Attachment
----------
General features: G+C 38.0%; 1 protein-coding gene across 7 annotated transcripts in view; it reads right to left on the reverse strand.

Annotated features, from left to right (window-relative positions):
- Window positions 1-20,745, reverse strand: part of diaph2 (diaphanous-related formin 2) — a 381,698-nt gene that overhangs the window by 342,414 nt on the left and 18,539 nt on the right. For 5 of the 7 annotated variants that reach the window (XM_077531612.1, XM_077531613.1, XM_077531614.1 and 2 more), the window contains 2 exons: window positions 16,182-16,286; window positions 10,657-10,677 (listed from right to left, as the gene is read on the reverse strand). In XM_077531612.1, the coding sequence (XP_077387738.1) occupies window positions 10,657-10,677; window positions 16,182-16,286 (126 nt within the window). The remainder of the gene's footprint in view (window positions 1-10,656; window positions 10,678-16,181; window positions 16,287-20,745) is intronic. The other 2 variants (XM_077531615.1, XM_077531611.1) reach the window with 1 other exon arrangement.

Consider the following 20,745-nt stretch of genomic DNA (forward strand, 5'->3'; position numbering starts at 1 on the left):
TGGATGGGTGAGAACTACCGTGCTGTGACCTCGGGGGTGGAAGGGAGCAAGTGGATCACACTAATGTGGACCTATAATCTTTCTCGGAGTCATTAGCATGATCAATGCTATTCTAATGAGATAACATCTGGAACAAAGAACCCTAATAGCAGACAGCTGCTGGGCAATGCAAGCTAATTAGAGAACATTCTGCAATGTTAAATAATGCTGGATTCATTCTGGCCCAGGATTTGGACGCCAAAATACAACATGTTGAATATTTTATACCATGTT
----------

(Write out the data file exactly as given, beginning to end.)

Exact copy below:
General features: G+C 38.0%; 1 protein-coding gene across 7 annotated transcripts in view; it reads right to left on the reverse strand.

Annotated features, from left to right (window-relative positions):
- Window positions 1-20,745, reverse strand: part of diaph2 (diaphanous-related formin 2) — a 381,698-nt gene that overhangs the window by 342,414 nt on the left and 18,539 nt on the right. For 5 of the 7 annotated variants that reach the window (XM_077531612.1, XM_077531613.1, XM_077531614.1 and 2 more), the window contains 2 exons: window positions 16,182-16,286; window positions 10,657-10,677 (listed from right to left, as the gene is read on the reverse strand). In XM_077531612.1, the coding sequence (XP_077387738.1) occupies window positions 10,657-10,677; window positions 16,182-16,286 (126 nt within the window). The remainder of the gene's footprint in view (window positions 1-10,656; window positions 10,678-16,181; window positions 16,287-20,745) is intronic. The other 2 variants (XM_077531615.1, XM_077531611.1) reach the window with 1 other exon arrangement.

Consider the following 20,745-nt stretch of genomic DNA (forward strand, 5'->3'; position numbering starts at 1 on the left):
TGGATGGGTGAGAACTACCGTGCTGTGACCTCGGGGGTGGAAGGGAGCAAGTGGATCACACTAATGTGGACCTATAATCTTTCTCGGAGTCATTAGCATGATCAATGCTATTCTAATGAGATAACATCTGGAACAAAGAACCCTAATAGCAGACAGCTGCTGGGCAATGCAAGCTAATTAGAGAACATTCTGCAATGTTAAATAATGCTGGATTCATTCTGGCCCAGGATTTGGACGCCAAAATACAACATGTTGAATATTTTATACCATGTT